Google Compute Engine: Reducing the Size of a Persistent Disk

May 8, 2017 / 12:09 AM

Google Compute Engine: Reducing the Size of a Persistent Disk

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Context

Google Compute Engine allows you to flexibly add capacity to your VM's persistent disk, whether it is an HDD or SSD. GCE allows you to increase disk size arbitrarily through the web interface or command line.
After increasing the size of the virtual storage medium, you cannot go back and "shrink" or "reduce" the disk size.
Only increasing disk size is supported. Disks can be resized regardless of whether they are attached.
An overly-simplified reason for why the size of virtually allocated persistent disk cannot be reduced is that the host machine has no reliable way of knowing where to "cut" the disk. If you extend a 30 GB disk to 35 GB, the host machine allocates an additional 5 GB of unallocated disk space to your virtual disk, updating the filesystem metadata appropriately to reflect the new disk size. When allocating new data blocks for write operations, the file system (theoretically) is free to choose any unallocated data block on the device. Even if only 1 GB of space is actually used on the 35 GB disk, the data blocks comprising the existing files may be "scattered" arbitrarily throughout the entire 35 GB worth of space on the disk.
Let's say you want to shrink the disk back to 5 GB. The host machine has no way of knowing (without an exhaustive examination of the entire hard disk) where there exists a contiguous 5 GB block of unallocated data blocks to return to the host machine, even if you know it exists. Even if such an exhaustive examination were performed and such a contiguous block exists, the potentially fragmented new space is no longer contiguous, and needs to be coalesced. What is the protocol here, even? This destructive operation is incredibly error-prone.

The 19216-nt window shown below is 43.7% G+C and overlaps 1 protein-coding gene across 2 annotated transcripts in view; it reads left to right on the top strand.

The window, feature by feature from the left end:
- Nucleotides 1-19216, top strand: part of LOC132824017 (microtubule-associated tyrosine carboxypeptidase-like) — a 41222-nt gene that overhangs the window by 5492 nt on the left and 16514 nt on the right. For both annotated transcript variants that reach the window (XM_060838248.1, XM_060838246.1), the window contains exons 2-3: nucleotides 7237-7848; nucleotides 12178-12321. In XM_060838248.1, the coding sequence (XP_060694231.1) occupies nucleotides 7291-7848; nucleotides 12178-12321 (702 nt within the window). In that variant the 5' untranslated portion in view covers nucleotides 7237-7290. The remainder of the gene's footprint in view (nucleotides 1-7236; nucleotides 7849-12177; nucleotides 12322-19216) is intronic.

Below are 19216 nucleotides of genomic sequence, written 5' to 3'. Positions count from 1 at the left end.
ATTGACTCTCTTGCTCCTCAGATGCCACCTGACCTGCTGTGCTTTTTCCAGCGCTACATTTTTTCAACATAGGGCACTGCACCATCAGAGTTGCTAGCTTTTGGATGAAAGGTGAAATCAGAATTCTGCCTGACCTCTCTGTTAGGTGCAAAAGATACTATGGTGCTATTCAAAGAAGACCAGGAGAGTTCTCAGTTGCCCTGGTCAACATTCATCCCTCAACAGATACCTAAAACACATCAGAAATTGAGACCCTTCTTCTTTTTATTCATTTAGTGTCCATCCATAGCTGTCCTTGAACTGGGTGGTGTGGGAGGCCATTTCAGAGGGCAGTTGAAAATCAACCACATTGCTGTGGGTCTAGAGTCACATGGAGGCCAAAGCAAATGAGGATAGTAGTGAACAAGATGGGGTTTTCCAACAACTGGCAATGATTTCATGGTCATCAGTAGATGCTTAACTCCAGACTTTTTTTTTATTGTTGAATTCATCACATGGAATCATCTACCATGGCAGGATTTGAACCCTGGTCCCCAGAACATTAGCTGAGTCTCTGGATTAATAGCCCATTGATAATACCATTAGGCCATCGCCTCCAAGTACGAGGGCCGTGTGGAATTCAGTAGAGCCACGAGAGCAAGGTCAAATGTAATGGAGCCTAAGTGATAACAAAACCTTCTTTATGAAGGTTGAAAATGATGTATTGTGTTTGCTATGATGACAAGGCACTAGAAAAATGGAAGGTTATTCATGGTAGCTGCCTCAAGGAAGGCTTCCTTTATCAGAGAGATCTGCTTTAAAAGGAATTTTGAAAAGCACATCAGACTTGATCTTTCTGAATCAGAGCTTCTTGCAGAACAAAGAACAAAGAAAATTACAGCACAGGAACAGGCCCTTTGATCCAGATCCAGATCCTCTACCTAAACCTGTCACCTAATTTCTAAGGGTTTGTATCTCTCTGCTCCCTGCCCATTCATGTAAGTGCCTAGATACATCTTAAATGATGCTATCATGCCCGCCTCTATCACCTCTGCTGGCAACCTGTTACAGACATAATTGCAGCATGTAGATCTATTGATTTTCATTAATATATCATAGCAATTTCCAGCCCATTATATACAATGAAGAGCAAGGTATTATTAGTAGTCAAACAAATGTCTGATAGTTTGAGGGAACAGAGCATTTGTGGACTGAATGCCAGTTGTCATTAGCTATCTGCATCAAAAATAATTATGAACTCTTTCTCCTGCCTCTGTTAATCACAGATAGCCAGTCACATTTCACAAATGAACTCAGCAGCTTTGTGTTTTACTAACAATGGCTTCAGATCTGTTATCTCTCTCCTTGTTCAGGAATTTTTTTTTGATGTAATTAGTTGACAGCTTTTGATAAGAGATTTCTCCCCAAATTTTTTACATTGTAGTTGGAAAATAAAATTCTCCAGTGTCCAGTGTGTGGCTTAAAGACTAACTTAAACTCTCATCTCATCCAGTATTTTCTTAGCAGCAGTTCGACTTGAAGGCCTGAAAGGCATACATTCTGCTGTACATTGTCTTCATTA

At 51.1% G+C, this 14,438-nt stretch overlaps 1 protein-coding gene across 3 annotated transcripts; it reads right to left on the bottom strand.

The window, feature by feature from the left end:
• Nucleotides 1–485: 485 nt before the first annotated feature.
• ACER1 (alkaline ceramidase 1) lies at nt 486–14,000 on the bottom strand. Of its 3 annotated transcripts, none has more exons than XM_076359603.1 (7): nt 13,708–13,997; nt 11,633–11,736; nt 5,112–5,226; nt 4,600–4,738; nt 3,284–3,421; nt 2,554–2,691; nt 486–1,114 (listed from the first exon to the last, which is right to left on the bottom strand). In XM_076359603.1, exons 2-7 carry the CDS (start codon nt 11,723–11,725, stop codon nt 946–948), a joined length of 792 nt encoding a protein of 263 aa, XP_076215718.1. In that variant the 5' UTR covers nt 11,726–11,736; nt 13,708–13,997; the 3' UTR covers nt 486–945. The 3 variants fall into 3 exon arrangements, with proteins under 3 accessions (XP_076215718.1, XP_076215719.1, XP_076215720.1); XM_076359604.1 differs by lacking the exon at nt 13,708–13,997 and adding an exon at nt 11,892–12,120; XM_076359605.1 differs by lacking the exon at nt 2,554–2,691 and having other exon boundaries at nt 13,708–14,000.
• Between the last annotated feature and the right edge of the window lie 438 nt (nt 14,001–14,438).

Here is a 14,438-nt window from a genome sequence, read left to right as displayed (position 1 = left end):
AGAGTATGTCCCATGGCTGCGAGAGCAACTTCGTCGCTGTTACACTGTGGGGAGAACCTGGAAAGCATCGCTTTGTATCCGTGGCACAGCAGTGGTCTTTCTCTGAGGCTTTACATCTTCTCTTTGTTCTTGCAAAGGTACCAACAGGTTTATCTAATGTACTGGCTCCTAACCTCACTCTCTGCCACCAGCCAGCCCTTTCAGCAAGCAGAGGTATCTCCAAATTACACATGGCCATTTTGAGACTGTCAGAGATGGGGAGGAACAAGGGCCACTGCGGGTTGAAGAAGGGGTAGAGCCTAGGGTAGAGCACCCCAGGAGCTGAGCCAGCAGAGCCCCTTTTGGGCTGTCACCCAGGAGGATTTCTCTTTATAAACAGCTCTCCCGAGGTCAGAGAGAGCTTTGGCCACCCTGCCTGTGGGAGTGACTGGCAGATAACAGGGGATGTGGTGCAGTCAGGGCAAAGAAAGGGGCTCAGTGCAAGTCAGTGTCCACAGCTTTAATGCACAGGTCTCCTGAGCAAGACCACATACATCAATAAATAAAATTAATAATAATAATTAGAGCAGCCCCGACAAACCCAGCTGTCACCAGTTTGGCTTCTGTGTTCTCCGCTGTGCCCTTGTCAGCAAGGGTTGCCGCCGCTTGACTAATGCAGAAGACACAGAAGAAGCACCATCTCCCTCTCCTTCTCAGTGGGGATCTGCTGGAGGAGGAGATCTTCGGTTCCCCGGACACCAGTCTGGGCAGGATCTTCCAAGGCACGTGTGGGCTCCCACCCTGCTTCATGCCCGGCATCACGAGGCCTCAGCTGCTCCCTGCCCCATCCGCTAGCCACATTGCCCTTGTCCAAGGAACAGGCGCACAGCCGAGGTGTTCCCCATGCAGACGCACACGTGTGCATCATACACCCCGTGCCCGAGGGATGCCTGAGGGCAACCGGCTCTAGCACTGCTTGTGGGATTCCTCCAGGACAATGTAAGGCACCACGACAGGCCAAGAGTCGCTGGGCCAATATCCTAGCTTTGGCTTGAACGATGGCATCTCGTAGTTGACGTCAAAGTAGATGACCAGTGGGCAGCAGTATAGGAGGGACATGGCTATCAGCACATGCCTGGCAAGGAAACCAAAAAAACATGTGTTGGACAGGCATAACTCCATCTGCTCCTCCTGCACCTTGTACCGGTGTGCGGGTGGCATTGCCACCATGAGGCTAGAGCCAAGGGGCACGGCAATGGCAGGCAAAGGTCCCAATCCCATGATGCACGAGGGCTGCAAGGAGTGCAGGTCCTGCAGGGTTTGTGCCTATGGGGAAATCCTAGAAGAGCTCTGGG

The only reliable way to reduce the size of a persistent disk is to create a new persistent disk of the desired size, and perform a block-by-block copy of the existing disk's data to the new disk.
This is unfortunate because:
• You might not be utilizing the full space of the disk, even before expansion.
• You absentmindedly increased your disk size past the maximum allowed 30 GB Always Free usage limit for storage, and you need to go back to <= 30 GB.
• Your NextCloud instance started uploading several GBs of stale data upstream, filling up your GCE persistent disk and causing your VM's services to throw internal errors due to lack of disk space, thereby causing you to increase your disk size in a panic. (ahem)
Fortunately, a Python open source project weresyncprovides a high-level interface to solving this problem.

Solution

• Before all else, create a snapshotof the existing disk, so that you have a restore point.
• Create a new persistent disk of the desired target size, and add it to the VM as an Additional Disk. Restart the VM.
• In the VM, install weresync via pip:
$sudo pip3 install weresync • Ensure you know the names of the source and target disks. $ sudo lsblk
NAME   MAJ:MIN RM   SIZE RO TYPE MOUNTPOINT
sda      8:0    0    35G  0 disk
└─sda1   8:1    0    35G  0 part
sdb      8:16   0    30G  0 disk
We are shrinking 35 GB to 30 GB. In this case, /dev/sda is the source disk and /dev/sdb is the target disk.
• Execute the following:
\$ sudo weresync -C --grub-partition 1 /dev/sda /dev/sdb
This command is consistent with the fact that the GRUB partition on /dev/sda is 1. You may need to adjust the values depending on your disk configuration.
For me, during execution, the command reported that it was unable to copy fstab, but everything still worked.
• After the command completes, create a new VM in GCE, specifying the new disk as your boot disk. Ideally, the new VM should boot into the same state as your old VM, and you can delete both the old VM and its disk.

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